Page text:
The oval table sits at the end of the kitchen in the 1950’s rambler. It is tucked into a corner with a window looking out at cousin Leroy’s house. A pocket door leading into the dining room interrupts another wall. A counter, held up by bottom shelves, extends like an arm prepared for a handshake. On top of the counter sits a small TV. The fourth wall is lined with cabinets and holds the telephone, that was, not so long ago, a member of the community’s party line. The kids remember the operator’s name, and the news that traveled quickly, and not always knowingly.
The tables’ five chairs are on rollers. They are soft and covered in faux leather. The rollers make it possible for one to never get up out of the chair if there is a need to secure more sugar, refill a coffee cup, add more cookies to the plate, or answer the telephone.
Our day at the table begins with breakfast. Cereal bowls are filled with oatmeal and juice enjoyed in the small orange and blue glasses. Conversation is sluggish, like an old car battery not wanting to turn over. After a few cups of coffee, the pace picks up and the day fully begins.
After the oatmeal settles a bit, its time for “coffee”, which means bringing out the cookies Miriam has stored in the cool garage in large Tupperware bins. We catch up on the news of the neighborhood, relatives, who’s the new pastor at the church around the corner, and how the crops are faring. Before you know it, its time for lunch. Sandwiches are made, the favorite being creamed asparagus on toast. More conversation ensues as we enjoy protein and vegetables.
After lunch, while a few leave the table to lie down for a nap, the others clean up the table and wash the dishes, making room for clean coffee cups and the afternoon plate of cookies. One year, Miriam made 13 different varieties for Christmas. We would try each one, multiple times.
As the day progressed, the light from the window changed and dusk was at hand. This meant preparing supper – a roast, or some fried chicken. At six o’clock, as the empty cookie plate was taken off the table and replaced by dinner plates, we enjoyed our evening repast. When the clock hit 6:30 it was time to turn on that small TV and watch Jeopardy.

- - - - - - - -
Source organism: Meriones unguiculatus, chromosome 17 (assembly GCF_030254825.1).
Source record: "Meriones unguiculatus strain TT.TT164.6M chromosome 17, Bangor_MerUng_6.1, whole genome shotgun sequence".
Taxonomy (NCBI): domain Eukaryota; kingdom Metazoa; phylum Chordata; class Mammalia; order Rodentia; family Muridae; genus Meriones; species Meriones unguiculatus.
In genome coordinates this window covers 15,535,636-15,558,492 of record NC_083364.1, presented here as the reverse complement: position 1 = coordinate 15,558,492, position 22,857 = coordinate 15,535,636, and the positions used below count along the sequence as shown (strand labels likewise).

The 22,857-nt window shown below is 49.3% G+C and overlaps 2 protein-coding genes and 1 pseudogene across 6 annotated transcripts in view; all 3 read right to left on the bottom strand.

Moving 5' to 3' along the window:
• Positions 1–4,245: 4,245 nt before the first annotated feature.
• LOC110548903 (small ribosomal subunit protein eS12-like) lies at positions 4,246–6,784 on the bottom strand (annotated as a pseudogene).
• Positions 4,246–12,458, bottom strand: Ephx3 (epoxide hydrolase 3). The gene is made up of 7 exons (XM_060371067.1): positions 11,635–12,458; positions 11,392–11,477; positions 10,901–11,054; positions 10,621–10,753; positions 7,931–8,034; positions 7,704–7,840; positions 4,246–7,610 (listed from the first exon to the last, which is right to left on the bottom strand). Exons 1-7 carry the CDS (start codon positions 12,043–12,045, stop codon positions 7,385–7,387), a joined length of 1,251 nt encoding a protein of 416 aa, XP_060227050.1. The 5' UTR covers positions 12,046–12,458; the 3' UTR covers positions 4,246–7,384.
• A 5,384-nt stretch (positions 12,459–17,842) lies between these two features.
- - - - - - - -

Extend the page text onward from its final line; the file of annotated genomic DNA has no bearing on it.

After we played a rousing game of Jeopardy with Alex Trebek, we moved headlong into the competition segment of the day. The games came out onto the table: cards, Whist, and Scrabble. Miriam was whip-smart and we could not even come close to competing with her in Scrabble. She was a teacher who knew her Latin and French. She was a voracious reader; getting her reading in during the late night hours, after all her seven kids were in bed. After getting routinely beat by her in the first game of scrabble, she was just getting warmed up for a second game.
As the games wound down, the TV was turned back on to the Tonight Show with Johnny Carson. This was the signal to bring out the Kemps ice cream and the homemade chocolate flavor, the perfect ending to a full-filling, well-sated, lovely day. All it takes is a table and really comfortable, soft chairs, time and the love of family.
Mary Halvorson is a Lutheran pastor, writer, mother, and grandmother. This table memory is from her mother-in-law’s table in Sheyenne, ND.